An Ounce of Prevention

After a medical scare in high school revealed how acutely academic performance depends on health, UCSD’s Samantha Madala started the Healthy Scholars Foundation to ensure less-fortunate students had the same chance she did.

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After a medical scare in high school revealed how acutely academic performance depends on health, UCSD’s Samantha Madala started the Healthy Scholars Foundation to ensure less-fortunate students had the same chance she did.

University of California San Diego junior Samantha Madala created Healthy Scholars Foundation (Photography by Michael Spencer, Stanford)

After constant exhaustion, hair loss and anxiety set in during the beginning of her high school career, Samantha Madala was diagnosed with hypothyroidism and was quickly treated. Soon after, as her health improved and focus sharpened, her grades began to rise and the intimate correlation between wellness and academic success became acutely clear to her.

In her sophomore year of high school, Madala, who is now a junior at the University of California San Diego, created a nonprofit called the Healthy Scholars Foundation. After experiencing firsthand how poor health can adversely affect a student’s ability to learn, Madala set out to ensure that what happened to her wouldn’t happen to others, especially in countries that lack the medical means to diagnose harder-to-detect conditions like hyperthyroidism. Since its inception, the Healthy Scholars Foundation has screened more than ten thousand young students and has expansion in its sights.

Kelly Keglovits: How did you get the idea for Healthy Scholars?

Samantha Madala: After my freshman year of high school, I noticed that my health had changed a lot. No matter how much I slept, I felt extremely tired all the time; my hair was starting to fall out, I had really dry skin and I was starting to feel anxious constantly. I eventually found out, through a physician who noticed my symptoms at a routine checkup, that I was suffering from hyperthyroidism. Within about a month of taking medication, my life had already started to completely turn around, and as a result, my grades improved significantly over time.

The experience helped me realize that there is a huge correlation between a student’s health and their performance in school. I was lucky enough to have a physician who noticed these symptoms at my screening, but there are many children out there who lack access to modern medicine. So, I wanted to start the Healthy Scholars Foundation to raise awareness of illnesses that can impact students’ learning in school.

KK: What is Healthy Scholars’ mission, and how do you go about achieving it?

SM: We work to help students reach their full potential in the classroom through STAR: screening, treatment, awareness and research. We work with school districts in India to provide free health screenings and general physicals, as well as exams for illnesses and reproductive and menstrual wellness issues, because those services are often overlooked in those communities. We also have the treatment aspect of the program, in which, after a student has been diagnosed with an illnesses that might impact their learning, we either connect the student to free treatment options or help them find affordable treatment.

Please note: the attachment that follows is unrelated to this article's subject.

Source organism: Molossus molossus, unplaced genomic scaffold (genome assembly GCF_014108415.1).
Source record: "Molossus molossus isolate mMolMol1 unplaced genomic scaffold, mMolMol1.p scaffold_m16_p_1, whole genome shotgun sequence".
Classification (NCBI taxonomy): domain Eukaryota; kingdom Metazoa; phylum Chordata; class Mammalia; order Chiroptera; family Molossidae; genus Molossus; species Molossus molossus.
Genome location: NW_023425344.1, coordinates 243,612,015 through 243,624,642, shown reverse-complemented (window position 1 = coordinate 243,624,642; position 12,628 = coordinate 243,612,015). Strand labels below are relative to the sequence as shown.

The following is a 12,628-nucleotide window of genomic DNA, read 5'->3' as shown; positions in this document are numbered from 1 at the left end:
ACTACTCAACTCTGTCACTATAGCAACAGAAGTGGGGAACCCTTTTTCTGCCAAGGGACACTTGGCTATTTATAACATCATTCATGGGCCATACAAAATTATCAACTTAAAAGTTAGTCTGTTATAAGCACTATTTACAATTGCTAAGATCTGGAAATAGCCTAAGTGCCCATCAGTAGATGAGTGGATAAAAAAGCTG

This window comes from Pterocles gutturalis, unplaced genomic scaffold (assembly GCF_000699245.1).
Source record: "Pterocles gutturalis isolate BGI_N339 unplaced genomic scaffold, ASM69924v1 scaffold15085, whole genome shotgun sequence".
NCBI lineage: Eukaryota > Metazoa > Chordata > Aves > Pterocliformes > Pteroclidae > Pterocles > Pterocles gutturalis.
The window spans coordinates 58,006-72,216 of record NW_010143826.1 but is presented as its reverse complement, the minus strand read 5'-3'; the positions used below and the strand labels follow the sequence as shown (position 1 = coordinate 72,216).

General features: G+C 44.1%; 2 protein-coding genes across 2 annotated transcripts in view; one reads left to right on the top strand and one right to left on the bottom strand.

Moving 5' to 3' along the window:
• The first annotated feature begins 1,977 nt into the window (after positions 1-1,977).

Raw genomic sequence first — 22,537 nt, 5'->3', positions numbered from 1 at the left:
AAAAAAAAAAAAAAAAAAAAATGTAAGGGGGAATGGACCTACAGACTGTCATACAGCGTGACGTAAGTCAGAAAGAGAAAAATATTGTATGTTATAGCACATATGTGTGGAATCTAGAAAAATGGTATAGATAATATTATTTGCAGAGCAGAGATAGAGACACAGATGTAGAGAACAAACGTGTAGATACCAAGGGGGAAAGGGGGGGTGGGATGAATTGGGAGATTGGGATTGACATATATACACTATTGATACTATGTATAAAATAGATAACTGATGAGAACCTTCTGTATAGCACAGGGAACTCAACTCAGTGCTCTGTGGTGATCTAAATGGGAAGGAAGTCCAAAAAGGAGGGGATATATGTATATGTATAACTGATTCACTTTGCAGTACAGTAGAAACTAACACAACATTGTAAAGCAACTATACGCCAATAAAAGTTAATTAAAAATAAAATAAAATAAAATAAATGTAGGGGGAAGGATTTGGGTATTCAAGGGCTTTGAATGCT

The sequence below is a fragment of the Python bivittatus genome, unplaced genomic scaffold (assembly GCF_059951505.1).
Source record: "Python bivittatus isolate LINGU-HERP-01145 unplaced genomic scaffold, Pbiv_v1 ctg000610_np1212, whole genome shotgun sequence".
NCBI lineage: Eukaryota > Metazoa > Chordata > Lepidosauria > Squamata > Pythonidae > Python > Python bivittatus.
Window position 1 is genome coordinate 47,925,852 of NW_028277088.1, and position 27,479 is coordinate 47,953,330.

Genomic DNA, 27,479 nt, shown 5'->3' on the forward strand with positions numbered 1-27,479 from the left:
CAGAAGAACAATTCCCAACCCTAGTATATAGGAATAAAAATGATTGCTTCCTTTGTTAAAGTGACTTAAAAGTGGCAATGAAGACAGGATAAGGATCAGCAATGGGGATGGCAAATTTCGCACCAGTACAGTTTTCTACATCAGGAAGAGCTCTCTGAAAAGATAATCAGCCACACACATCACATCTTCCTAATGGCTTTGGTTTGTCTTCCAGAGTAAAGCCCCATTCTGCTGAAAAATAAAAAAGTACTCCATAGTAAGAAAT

Madala’s mission is to prevent students from overlooking their wellness (Photography by Michael Spencer, Stanford)

We also try to tailor awareness to the different communities that we are working with. In India, we noticed that menstrual health is overlooked in a lot of the communities that we worked with because the topic can be kind of taboo. So, we have a “girls-to-girls” health program that focuses on empowering girls and equipping them with the tools that they need to keep track of their menstrual health and make sure that it doesn’t keep them out of school or from doing the best they can in the classroom.

KK: Can you tell me about the process of building a nonprofit?

SM: I was inspired to create the nonprofit after I did a study gauging awareness of hypothyroidism in the U.S. and India. In it, I found that general awareness of the condition’s basic symptoms was extremely low, and I realized that there was a huge knowledge gap we needed to address. So when I first started, we were just focusing on raising awareness for the illness. I presented at ENDO 2013, the Endocrine Society’s conference, and from then on I was reaching out to people in the Bay Area. We fundraised, networked and talked to people who were as interested in improving pediatric health as I was, and I met lots of amazing people who wanted to expand to different aspects of pediatric health. For example, I met Dr. Marcella Alsan of Stanford, who helped me with putting together the “girls-to-girls” program. We expanded early on by partnering with people who resonated with the cause.

KK: Did you encounter any setbacks during the process?

SM: The earliest challenges came when we performed the health screenings in India. We didn’t realize how big of a need there was for a program of this kind, and there ended up being almost a thousand students at our very first health screening. We were overwhelmed trying to meet the needs of everyone. It was eye-opening, just realizing that the disparity is much larger than we thought.

KK: So what’s next for Healthy Scholars? Do you have anything you are planning on the horizon?

SM: Right now we are hoping to expand to low-income communities in California. We have actually already started working with one school district and are trying to reach as many students as possible to bring out health screenings and awareness programs.

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